MARTIN SCORSESE wins the Stardumb play-of-the-week award for this beaut: "It seems to me that any sensible person must see that violence does not change the world and, if it does, then only temporarily. . . There must be people who remember World War II and the Holocaust who can help us get out of this rut."

Note to the famed director of such bloody classics as "Goodfellas" (in which a Mafia organization maintains discipline through violence), "Taxi Driver" (in which a young girl is saved from a life of prostitution by violence), and "Raging Bull" (in which violence, sadly, gets the better of Jake La Motta): Violence changes everything.

Ask the September 11 widows. Ask the Holocaust survivors. Ask the French. Then again, don't ask the French, who rolled over for Hitler, apologized for Stalin, and have practically a zero batting average when it comes to opposing the world's most dangerous tyrants. In the last century millions of lives were annihilated by political violence while the French nosed around bookstores lost in some nihilist daydream over whether Life Itself still had Meaning.

Also this week, the cast of 25th Hour have been pissing on George W. Bush as they travel through France and Germany courting publicity for their film. Director Spike Lee hopes "more people will rise up" against the Bush administration. Lee says the French and German governments should be commended for opening a huge rift in NATO and helping Saddam nullify another inspections process. The film's lead actor, smart guy Edward Norton, said it was nice being in Europe just now: "I almost forgot what it was like to be proud of my government." Sexy showditz Rosario Dawson commented that in the United States these days "any dissenting opinion is considered unpatriotic."

Ah, yes. The American habit of playing dissenter abroad meets the inability of a stardummy to admit one's acting experience hardly matters to the question of how to deal with Saddam. Of course most of this is mere shadowboxing, opining about what it means to have an opinion. With rare exceptions like Susan Sarandon, who had the courage and stupidity to ask what Iraq ever did to us, most American celebrities posing for the anti-American press in Europe haven't the stomach to actually go where they are heading. That is, they won't say Saddam poses no threat to anyone. They won't say the inspections process works. They won't say the United Nations is the only just arbiter of warfare. They won't say the Iraqi people are safe and free under the current Baathist regime. Of course, being stuck in a logical corner doesn't stop them from taking a swing at the big issues of the day. The temptation to assert their omni-relevance is simply irresistible.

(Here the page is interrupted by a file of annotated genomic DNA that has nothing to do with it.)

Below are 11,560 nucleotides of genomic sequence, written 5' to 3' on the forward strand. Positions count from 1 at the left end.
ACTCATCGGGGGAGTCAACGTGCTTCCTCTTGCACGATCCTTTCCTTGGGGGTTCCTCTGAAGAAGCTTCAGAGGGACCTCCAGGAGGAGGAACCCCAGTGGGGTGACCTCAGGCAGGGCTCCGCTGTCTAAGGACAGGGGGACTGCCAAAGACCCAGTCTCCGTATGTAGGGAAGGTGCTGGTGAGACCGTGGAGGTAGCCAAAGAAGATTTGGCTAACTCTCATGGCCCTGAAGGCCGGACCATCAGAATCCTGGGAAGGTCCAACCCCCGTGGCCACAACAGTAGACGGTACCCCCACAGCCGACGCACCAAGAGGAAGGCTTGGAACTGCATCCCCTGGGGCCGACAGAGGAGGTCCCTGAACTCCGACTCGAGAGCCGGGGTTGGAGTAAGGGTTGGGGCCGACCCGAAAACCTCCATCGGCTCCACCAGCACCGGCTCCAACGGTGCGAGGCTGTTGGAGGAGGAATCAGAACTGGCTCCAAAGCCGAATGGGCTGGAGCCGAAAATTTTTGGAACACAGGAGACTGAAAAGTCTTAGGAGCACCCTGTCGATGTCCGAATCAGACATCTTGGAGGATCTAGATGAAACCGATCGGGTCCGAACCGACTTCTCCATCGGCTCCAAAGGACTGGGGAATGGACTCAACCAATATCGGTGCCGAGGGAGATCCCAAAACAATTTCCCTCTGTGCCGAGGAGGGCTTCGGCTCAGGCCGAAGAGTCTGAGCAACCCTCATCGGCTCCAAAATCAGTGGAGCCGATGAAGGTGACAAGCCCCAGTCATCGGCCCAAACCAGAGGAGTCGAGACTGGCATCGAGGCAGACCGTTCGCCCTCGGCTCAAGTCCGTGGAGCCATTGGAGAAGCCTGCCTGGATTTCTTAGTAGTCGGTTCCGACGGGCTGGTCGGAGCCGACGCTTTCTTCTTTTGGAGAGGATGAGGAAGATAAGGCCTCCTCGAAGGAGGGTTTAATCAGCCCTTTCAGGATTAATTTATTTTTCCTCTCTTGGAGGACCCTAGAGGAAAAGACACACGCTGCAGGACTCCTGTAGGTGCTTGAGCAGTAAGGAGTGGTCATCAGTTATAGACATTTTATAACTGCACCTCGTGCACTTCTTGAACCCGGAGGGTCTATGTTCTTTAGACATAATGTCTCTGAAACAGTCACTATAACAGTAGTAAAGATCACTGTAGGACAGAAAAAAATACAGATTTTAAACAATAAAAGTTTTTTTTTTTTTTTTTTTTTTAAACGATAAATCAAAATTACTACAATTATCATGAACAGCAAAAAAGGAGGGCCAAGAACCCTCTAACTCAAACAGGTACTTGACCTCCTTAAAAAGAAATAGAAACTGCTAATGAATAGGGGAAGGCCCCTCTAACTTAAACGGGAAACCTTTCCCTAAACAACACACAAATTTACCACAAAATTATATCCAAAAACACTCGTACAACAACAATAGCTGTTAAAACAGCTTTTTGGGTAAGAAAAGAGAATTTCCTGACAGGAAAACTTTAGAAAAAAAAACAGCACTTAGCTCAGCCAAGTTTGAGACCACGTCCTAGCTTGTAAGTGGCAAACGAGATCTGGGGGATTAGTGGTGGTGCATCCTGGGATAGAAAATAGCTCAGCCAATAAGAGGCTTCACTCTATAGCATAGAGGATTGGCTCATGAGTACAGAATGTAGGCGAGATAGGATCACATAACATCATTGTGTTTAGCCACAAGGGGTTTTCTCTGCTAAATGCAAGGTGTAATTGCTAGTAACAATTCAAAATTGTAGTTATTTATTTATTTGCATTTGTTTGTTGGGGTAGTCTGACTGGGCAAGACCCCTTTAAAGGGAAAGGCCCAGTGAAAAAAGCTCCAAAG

TODAY'S FEATURED STARDUMMY, John Cusack, has also been caught yearning for proof of his own significance. The sadness of it is that a talented and deeply likable actor has now made a baffling spectacle of himself.

Half the problem is that Cusack currently plays the title role in a Weimar fantasy flick called "Max" which is outstanding for its unwitting wrong-headedness. The film's unfortunate mix of anachronism, historical romanticizing, and out-and-out crappiness makes it the accidental soulmate of "Springtime for Hitler," the intentionally bad play-within-a-play in "The Producers." The other half of Cusack's problem is that, while doing publicity for his bizarre movie, he has been mouthing off about George Bush, calling the president a kitschy warmonger devoid of moral purpose. Thus has the endearing star of such movies as "Say Anything" and "The Grifters" placed himself in the curious position of trying to humanize Adolf Hitler even while trying to Hitlerize Bush.